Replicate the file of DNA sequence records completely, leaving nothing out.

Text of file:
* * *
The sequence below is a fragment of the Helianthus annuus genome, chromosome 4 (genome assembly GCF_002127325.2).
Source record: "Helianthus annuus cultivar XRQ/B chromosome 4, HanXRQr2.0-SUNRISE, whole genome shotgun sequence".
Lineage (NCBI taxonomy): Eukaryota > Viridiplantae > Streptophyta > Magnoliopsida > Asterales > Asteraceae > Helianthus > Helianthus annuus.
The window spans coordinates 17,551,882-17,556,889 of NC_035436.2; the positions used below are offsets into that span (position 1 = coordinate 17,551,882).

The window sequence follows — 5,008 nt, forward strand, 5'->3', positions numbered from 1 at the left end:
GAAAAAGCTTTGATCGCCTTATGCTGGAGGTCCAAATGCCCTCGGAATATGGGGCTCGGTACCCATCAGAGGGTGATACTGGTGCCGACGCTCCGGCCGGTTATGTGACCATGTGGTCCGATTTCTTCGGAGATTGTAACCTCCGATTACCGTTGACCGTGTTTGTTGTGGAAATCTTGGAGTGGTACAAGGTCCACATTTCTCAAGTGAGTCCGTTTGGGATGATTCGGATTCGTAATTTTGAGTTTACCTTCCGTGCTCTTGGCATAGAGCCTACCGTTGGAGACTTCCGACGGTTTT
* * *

The sequence below is a fragment of the Helianthus annuus genome, chromosome 4 (genome assembly GCF_002127325.2).
Source record: "Helianthus annuus cultivar XRQ/B chromosome 4, HanXRQr2.0-SUNRISE, whole genome shotgun sequence".
Lineage (NCBI taxonomy): Eukaryota > Viridiplantae > Streptophyta > Magnoliopsida > Asterales > Asteraceae > Helianthus > Helianthus annuus.
The window spans coordinates 17,551,882-17,556,889 of NC_035436.2; the positions used below are offsets into that span (position 1 = coordinate 17,551,882).

The window sequence follows — 5,008 nt, forward strand, 5'->3', positions numbered from 1 at the left end:
GAAAAAGCTTTGATCGCCTTATGCTGGAGGTCCAAATGCCCTCGGAATATGGGGCTCGGTACCCATCAGAGGGTGATACTGGTGCCGACGCTCCGGCCGGTTATGTGACCATGTGGTCCGATTTCTTCGGAGATTGTAACCTCCGATTACCGTTGACCGTGTTTGTTGTGGAAATCTTGGAGTGGTACAAGGTCCACATTTCTCAAGTGAGTCCGTTTGGGATGATTCGGATTCGTAATTTTGAGTTTACCTTCCGTGCTCTTGGCATAGAGCCTACCGTTGGAGACTTCCGACGGTTTT